Ringo Starr has made a variety of music on his own, likely more varied than other members of the famous quartet that earned his buck. His “Photograph” and “It Don’t Come Easy” were two very valid insertions into the extended legend of the Beatles and their solo careers. The collected music of the other three (John, Paul, George) were paid much more attention as songs but Ringo and his output has a place.
On a personal level, I would have loved to hear more music like the previously mentioned songs. With the proper attention paid, I’m sure that we would have heard them. On Liverpool 8, Ringo Starr, delivers a wonderful album bringing in the talents of Dave Stewart (Eurythmics) as producer and collaborator in a long overdue, very satisfying project.
Liverpool 8 is a front jewel on Ringo’s crown, easily ranking amongst his best collective efforts. Back in the ‘70s, this album would have scored well. It does so now but it was the early ‘70s that held the promise of a long career filled with meaningful and worthwhile songs. Regardless, it is 2008, and the release of Liverpool 8 reminds that Ringo does have the ability to create gems.
Liverpool 8 begins with the nostalgic title cut, a reference to his telephone exchange (or so I understand it) and where he came from. It is musically captivating, with the indelible stamp of Starr. It is also the deserved first album cut as a single. It just works. It is followed by other worthwhile songs like the stunning rocker, “Think About You,” the catchy “For Love,” and the excellent “Now That She’s Gone.” Those are the first 4 songs. What does this tell you?! The rest of Liverpool 8 continues to exhibit the qualities of the first 4 songs with just a few lesser tracks, and who doesn’t have those.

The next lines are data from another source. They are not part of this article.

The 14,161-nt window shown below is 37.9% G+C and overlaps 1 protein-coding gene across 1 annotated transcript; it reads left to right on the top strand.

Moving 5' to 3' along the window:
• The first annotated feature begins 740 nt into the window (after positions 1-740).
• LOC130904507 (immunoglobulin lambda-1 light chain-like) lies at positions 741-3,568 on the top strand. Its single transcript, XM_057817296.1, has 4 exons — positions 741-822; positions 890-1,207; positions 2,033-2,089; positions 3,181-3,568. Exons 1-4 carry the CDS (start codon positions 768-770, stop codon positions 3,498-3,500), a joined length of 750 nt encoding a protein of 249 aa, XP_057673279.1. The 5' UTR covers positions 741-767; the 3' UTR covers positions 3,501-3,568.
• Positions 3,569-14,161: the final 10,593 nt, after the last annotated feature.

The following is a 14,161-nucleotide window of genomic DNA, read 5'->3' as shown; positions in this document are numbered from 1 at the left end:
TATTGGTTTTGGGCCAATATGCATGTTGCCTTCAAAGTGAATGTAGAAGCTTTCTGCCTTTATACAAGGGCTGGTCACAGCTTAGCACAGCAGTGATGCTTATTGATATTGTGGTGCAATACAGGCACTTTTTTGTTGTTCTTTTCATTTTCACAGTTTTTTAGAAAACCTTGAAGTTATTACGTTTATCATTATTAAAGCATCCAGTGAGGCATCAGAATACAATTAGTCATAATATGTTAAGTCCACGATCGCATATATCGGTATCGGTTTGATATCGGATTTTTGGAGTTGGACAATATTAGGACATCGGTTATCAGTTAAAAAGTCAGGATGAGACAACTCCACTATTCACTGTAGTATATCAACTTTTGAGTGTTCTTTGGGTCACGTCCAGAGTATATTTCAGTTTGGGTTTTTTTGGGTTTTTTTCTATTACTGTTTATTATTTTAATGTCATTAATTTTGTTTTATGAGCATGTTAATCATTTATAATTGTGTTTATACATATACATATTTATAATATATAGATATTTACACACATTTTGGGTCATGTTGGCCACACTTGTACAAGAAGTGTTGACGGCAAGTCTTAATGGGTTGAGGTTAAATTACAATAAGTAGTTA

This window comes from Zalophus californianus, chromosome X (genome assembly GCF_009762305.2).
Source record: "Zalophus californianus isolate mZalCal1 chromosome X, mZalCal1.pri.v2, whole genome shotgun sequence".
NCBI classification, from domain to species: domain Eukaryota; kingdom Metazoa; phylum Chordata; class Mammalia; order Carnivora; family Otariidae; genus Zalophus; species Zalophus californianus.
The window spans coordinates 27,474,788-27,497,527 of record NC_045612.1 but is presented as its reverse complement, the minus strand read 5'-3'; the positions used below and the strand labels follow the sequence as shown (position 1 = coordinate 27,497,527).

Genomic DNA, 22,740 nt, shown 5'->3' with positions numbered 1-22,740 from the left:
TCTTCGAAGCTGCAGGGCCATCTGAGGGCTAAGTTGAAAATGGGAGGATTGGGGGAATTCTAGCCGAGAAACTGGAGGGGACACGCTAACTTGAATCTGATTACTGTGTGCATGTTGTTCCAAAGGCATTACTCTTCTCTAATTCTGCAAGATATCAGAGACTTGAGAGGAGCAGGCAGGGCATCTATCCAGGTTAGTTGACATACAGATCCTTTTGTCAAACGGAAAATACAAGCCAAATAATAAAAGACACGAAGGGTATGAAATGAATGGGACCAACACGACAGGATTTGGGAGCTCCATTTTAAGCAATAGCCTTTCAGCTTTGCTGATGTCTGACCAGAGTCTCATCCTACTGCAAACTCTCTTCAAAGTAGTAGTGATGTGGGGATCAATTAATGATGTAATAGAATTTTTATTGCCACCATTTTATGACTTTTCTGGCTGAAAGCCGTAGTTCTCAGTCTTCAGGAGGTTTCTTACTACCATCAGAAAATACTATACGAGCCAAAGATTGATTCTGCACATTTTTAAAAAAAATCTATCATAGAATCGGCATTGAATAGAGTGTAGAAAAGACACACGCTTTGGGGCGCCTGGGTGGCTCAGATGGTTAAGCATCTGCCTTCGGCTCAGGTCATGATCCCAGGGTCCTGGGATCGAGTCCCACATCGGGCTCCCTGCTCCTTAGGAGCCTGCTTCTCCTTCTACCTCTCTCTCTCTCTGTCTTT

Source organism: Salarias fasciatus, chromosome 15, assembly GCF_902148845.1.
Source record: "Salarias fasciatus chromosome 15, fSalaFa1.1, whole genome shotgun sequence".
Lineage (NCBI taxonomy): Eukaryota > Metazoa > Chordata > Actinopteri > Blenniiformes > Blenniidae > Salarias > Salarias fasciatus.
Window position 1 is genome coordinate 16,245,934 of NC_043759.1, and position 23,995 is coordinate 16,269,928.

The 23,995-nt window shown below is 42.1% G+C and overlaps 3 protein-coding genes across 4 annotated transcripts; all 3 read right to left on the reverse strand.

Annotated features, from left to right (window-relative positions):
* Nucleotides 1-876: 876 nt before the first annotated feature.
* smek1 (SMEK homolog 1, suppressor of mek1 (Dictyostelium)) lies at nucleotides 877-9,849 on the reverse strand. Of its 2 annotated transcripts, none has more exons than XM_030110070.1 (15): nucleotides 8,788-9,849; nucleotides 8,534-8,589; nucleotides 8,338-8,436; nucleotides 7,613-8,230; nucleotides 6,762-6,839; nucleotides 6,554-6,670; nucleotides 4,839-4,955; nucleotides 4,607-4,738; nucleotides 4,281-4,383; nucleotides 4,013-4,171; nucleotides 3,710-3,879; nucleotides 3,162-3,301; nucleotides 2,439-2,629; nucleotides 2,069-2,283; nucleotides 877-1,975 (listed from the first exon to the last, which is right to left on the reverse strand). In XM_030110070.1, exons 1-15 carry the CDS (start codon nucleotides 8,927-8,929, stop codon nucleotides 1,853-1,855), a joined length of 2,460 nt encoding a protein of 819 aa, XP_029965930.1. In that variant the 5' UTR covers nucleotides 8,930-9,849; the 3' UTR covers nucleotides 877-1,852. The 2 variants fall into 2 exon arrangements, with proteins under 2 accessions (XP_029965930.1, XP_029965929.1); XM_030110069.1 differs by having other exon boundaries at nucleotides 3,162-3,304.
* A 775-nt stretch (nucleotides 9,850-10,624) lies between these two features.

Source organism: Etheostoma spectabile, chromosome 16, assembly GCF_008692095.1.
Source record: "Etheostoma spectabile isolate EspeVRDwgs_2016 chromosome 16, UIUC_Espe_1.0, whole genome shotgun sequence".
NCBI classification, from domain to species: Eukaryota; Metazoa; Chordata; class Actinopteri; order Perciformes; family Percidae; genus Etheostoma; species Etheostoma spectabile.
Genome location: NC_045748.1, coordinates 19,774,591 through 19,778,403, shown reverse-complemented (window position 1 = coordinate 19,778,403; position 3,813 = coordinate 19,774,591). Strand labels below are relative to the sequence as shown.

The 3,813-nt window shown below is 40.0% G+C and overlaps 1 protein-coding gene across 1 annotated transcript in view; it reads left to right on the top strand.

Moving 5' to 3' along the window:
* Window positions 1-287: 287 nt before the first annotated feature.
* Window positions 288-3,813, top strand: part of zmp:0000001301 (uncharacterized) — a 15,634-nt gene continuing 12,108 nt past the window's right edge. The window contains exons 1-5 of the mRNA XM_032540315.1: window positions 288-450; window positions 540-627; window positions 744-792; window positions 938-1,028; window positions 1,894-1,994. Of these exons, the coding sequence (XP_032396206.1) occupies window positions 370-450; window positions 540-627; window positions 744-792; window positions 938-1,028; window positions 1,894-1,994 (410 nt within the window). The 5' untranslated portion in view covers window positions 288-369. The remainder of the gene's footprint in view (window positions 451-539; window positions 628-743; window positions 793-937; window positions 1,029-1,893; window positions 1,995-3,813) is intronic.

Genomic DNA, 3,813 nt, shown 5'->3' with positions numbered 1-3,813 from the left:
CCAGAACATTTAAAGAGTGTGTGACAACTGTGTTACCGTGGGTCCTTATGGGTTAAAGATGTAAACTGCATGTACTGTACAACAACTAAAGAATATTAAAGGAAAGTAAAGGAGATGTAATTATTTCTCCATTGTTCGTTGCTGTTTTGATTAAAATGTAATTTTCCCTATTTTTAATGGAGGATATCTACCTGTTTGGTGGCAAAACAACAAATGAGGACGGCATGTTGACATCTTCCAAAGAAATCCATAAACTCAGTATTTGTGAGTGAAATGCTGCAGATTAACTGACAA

Liverpool 8 has the charm of Ringo Starr in every track but with an elevated sense of striving for perfection evident within its grooves. It’s the album that I knew Ringo was capable of making even if it isn’t the best that I know he can make. But if Ringo follows this direction, I’m willing to bet that following albums will ascend and we’ll hear the best of Starr’s career somewhere down the road. In the meantime, this album is an excellent Ringo Starr effort.
Welcome back, Ringo. It’s good to have you around once again.